Crossan said: “It’s all lies. I hardly ever leave the house. If I’ve stolen hundreds of thousands, why have I a very ordinary lifestyle? I haven’t a pot to piss in. As far as I’m aware, no court martial was held and I wasn’t found guilty of anything.
“If there was a court martial, these thugs – who represent nobody but themselves- must have held it in secret. They don’t have the balls to put their allegations to my face. What sort of justice is that? They’re intent on destroying me and my name.”
Crossan claimed his accusers were trying to turn other groups like the Real IRA and independent republicans against him: “The republican community will decide who is telling the truth. I’ve every confidence they’ll make the right choice.”
Crossan denied claims he’d pocketed £8,500 for himself that CIRA had secured from blackmailing a young Belfast businessman who was drug-dealing.
The three masked men had claimed Crossan was an informer who had been spotted with his handlers at Shaw’s Bridge. They said the allegation was raised at a support meeting for republican prisoners in Belfast earlier this year.
They claimed when Crossan was challenged about the alleged sighting, “he turned white and never returned to another prisoner’s meeting”. Crossan told Sunday World: “Last year, I was told by police that a newspaper was about to print an article saying I’d been meeting police in Belfast and my life was in danger.
“I was up-front with other republicans and told them what the cops had said. The allegation was untrue – I’ve never secretly met police. But it’s been circulated by the Provos who want to discredit me and cause splits among dissident republicans.”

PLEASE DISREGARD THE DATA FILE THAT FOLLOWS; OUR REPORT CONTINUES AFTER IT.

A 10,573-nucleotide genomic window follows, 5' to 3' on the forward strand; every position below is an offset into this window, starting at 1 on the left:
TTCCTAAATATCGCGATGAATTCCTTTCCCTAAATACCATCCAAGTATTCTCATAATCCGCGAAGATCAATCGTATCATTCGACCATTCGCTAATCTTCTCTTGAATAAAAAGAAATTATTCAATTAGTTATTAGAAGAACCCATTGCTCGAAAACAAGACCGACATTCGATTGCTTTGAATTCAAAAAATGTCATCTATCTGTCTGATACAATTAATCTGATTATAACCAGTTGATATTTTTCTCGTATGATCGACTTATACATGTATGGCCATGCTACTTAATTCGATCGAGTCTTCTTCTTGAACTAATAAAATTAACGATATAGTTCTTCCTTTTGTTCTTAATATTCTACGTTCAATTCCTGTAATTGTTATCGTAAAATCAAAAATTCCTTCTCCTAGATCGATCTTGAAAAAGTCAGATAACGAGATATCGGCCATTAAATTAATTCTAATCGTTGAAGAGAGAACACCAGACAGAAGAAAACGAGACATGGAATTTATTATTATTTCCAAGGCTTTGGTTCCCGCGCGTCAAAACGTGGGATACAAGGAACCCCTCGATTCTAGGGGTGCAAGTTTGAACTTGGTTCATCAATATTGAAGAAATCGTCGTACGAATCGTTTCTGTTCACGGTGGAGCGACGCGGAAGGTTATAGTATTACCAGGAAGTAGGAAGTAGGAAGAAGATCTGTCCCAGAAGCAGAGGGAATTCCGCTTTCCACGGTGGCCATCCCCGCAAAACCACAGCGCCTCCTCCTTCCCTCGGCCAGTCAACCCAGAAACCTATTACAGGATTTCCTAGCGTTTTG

Crossan acknowledged he’d stopped attending prisoners’ meetings earlier this year “but because of all the back-stabbing going on around the prisoners’ issue – not because anybody called me a tout”.
He denied any dealings with MI5: “Like every other republican, I want the Brits out of Ireland. Informers are traitors – they’re the lowest of the low.”
Crossan served five years in Maghaberry for a 1999 gun attack on Woodbourne RUC station. He was the CIRA prisoners’ commander in the jail where he was regularly assaulted by loyalists. In 2008, he received a suspended sentence for involvement in a plot to extort £50,000 from a Dungannon businessman.
Crossan rejected claims from his accusers that when he was previously CIRA’s Belfast commander, he’d ordered that weapons be lifted from arms’ dumps across the city and stored centrally in another CIRA member’s flat – where they were swiftly seized by police. “I never gave any such order,” he said.
He also denied that when previously Belfast commander, he had “run CIRA into the ground” by banning attacks on the security forces. “If CIRA was inactive then, it was because it was engaged in a building process and wasn’t ready for military attacks,” he said.
Crossan insisted that his paramilitary activity was “very much in the distant past” and he was now “purely a political activist”.
August 8, 2011
This article appeared in the August 7, 2011 edition of the Sunday World.